Inspiring Men

At the bookstore, there is a whole stand of kids’ books about inspiring female figures. Rows upon rows of books.

Boys get three inspiring males: Harvey Milk, John McCain, and Elon Musk. One would think that history has produced almost no notable males at all and Elon Musk is the culmination of inspiring malehood.

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10 thoughts on “Inspiring Men”

  1. Your post is thought-provoking and saddening. I’m male, 72 years old, and still pondering mentors, models, and role-models. I think that people of my age were usually presented with roles to be filled, and the individuality and flavor of the people filling them was not very important.


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  2. Considering that there is always some idiot anti-feminist in every online discussion board out there to tell you precisely the opposite (i.e. everything in civilisation was built, invented or otherwise achieved by men- you’ve probably seen the type) I suppose this could count as a fair balance…

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      1. Sooner or later these little kids will grow up and encounter these idiots on discussion boards. Then they will have plenty of examples to point to in order to argue against them. If these read all these kinds of books, anyway.

        Or, more broadly, it is worth pointing out that the existence of the idiots could be said to point out how most of the people deemed to be inspiring are still, by and large, thought of by the public as being men. I suppose it is true that, as you seem to be hinting, this perception could very well go the other way with the newer generations if these books are anything to go by (assuming the present crop of kids even still read books), but hey…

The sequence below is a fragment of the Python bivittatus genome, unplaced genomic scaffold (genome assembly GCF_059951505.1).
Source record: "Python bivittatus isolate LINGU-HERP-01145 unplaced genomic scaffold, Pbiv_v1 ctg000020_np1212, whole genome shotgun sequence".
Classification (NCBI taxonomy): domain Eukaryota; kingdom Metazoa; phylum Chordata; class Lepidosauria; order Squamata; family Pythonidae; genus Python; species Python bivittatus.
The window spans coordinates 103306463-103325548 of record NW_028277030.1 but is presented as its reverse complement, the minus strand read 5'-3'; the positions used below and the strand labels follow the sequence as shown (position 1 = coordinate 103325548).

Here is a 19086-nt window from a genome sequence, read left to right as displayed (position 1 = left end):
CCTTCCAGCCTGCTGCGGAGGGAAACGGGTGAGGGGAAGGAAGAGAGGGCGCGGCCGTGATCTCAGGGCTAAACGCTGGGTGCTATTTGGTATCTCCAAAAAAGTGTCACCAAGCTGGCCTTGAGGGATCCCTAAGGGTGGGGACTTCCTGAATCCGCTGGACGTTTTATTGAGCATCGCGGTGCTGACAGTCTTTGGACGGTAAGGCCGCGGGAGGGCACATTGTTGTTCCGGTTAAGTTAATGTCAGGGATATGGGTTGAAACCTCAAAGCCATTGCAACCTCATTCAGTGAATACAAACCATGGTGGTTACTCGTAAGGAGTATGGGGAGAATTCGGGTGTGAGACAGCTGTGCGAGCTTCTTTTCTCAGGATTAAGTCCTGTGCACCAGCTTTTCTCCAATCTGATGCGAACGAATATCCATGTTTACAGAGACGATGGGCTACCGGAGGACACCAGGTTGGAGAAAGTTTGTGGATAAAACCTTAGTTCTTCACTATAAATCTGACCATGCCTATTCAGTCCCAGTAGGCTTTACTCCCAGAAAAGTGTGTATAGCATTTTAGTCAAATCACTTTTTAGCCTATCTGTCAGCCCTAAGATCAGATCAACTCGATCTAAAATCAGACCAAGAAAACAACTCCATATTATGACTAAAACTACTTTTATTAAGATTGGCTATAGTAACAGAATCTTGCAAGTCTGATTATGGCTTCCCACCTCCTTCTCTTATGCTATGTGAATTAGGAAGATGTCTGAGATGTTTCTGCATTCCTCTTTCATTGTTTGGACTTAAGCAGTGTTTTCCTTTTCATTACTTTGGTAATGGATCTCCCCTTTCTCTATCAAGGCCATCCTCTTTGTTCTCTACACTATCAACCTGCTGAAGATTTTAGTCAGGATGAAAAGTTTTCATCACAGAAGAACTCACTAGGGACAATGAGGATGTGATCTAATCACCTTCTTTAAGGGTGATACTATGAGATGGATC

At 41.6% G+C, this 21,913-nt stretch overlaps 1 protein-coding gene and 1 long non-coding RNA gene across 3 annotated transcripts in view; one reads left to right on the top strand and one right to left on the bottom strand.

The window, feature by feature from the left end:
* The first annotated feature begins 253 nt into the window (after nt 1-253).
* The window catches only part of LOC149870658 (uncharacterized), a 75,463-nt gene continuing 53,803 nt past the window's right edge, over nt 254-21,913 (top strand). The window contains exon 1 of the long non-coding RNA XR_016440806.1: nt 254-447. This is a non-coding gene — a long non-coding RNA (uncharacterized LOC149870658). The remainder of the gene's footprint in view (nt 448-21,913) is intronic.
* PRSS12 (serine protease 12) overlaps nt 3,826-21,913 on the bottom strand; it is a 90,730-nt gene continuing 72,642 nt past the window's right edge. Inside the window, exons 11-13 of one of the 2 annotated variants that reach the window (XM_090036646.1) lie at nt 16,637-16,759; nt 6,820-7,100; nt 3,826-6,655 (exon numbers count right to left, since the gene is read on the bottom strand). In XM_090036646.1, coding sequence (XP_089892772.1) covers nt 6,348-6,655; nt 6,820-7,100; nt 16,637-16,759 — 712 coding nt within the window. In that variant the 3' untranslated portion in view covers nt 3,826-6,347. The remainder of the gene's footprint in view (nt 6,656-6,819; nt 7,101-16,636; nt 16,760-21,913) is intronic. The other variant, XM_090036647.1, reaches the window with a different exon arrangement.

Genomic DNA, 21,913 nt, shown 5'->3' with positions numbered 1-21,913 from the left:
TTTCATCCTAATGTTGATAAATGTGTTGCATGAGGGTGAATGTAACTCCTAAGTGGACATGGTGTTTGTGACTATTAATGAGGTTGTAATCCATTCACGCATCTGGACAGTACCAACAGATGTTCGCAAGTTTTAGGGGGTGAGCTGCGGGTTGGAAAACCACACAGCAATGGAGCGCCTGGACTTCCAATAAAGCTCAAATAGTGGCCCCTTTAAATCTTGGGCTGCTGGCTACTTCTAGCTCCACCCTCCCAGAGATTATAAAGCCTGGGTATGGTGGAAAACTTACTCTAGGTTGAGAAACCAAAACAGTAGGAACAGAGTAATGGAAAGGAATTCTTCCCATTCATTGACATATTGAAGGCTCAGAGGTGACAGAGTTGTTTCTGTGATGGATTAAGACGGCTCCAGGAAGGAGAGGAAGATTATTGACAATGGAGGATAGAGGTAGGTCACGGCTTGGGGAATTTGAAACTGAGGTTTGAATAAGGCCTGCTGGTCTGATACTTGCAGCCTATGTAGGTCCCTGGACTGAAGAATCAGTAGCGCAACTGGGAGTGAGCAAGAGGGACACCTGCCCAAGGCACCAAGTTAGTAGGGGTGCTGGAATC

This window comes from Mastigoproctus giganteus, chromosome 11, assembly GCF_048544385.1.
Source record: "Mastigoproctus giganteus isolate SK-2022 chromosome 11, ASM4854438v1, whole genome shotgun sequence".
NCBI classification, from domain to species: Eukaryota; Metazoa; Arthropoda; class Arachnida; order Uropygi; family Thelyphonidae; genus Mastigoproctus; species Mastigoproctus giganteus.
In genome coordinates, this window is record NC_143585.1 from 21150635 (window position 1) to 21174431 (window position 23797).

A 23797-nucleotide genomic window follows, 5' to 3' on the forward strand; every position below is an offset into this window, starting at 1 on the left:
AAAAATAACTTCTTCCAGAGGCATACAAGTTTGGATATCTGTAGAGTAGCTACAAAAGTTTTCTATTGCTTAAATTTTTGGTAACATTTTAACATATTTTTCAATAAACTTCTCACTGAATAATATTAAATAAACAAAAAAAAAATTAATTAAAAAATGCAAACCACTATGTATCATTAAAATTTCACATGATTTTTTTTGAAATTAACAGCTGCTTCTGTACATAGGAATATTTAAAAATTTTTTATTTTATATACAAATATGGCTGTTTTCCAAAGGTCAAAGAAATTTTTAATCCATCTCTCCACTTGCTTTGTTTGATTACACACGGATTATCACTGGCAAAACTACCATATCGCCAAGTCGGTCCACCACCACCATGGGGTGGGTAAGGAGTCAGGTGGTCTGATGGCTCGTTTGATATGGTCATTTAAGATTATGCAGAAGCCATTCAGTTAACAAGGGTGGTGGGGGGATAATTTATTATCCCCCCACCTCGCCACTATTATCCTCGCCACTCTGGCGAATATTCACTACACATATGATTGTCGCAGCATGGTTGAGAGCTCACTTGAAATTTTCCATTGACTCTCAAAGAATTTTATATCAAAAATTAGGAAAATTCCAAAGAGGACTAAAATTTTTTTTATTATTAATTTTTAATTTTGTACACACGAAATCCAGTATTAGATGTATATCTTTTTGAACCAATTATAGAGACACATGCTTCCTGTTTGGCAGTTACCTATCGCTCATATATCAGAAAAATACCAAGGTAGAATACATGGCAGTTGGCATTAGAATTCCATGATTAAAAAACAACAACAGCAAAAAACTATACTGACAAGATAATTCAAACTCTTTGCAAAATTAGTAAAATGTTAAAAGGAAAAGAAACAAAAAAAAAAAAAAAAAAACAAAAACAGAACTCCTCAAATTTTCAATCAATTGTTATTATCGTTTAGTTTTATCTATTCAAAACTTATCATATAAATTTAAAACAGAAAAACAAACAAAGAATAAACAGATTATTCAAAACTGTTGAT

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  3. Maybe it is political correctness. There are few men who were considered heros during my childhood who have not been tainted in the popular cultural for racism, sexism, or something else.

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      1. Yeah, I’m pretty sure this has more to do with the tendency to overproduce “female role models” as an identity and associated tuft. I’d bet on “female role model” actually being a job description for someone, somewhere.

        What kid wants to read a book about role models that’s explicitly called that, anyway? These are for parents, to be read at their kids.

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  4. For example, Robert A. Heinlein was someone I looked up to as a child. He was my favorite author by far. But in the early 1970’s he published a novel, Farnham’s Freehold, which had cannibalism in a far future black dominated culture. Black readers have never forgiven him, and it seems to be considered completely unacceptable to say anything good about him nowadays.

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